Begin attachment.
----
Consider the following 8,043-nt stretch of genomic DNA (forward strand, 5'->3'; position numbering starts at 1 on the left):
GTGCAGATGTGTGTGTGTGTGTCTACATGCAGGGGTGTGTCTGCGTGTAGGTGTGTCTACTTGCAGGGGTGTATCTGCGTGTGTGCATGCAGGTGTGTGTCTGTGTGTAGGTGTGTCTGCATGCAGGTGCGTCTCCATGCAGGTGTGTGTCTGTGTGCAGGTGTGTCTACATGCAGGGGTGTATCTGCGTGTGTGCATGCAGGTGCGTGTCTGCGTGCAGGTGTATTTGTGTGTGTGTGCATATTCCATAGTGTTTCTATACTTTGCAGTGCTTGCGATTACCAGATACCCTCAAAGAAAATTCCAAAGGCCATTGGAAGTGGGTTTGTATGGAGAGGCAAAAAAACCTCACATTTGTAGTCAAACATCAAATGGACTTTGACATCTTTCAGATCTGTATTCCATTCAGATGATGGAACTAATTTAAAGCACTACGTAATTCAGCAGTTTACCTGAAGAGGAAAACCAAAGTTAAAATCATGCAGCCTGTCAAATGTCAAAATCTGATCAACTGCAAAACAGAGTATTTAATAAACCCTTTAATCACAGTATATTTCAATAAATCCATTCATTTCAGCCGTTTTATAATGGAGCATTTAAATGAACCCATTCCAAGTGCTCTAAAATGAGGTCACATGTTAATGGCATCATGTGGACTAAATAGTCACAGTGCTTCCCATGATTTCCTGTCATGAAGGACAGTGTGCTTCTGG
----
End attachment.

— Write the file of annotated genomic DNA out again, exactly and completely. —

Consider the following 8,043-nt stretch of genomic DNA (forward strand, 5'->3'; position numbering starts at 1 on the left):
GTGCAGATGTGTGTGTGTGTGTCTACATGCAGGGGTGTGTCTGCGTGTAGGTGTGTCTACTTGCAGGGGTGTATCTGCGTGTGTGCATGCAGGTGTGTGTCTGTGTGTAGGTGTGTCTGCATGCAGGTGCGTCTCCATGCAGGTGTGTGTCTGTGTGCAGGTGTGTCTACATGCAGGGGTGTATCTGCGTGTGTGCATGCAGGTGCGTGTCTGCGTGCAGGTGTATTTGTGTGTGTGTGCATATTCCATAGTGTTTCTATACTTTGCAGTGCTTGCGATTACCAGATACCCTCAAAGAAAATTCCAAAGGCCATTGGAAGTGGGTTTGTATGGAGAGGCAAAAAAACCTCACATTTGTAGTCAAACATCAAATGGACTTTGACATCTTTCAGATCTGTATTCCATTCAGATGATGGAACTAATTTAAAGCACTACGTAATTCAGCAGTTTACCTGAAGAGGAAAACCAAAGTTAAAATCATGCAGCCTGTCAAATGTCAAAATCTGATCAACTGCAAAACAGAGTATTTAATAAACCCTTTAATCACAGTATATTTCAATAAATCCATTCATTTCAGCCGTTTTATAATGGAGCATTTAAATGAACCCATTCCAAGTGCTCTAAAATGAGGTCACATGTTAATGGCATCATGTGGACTAAATAGTCACAGTGCTTCCCATGATTTCCTGTCATGAAGGACAGTGTGCTTCTGG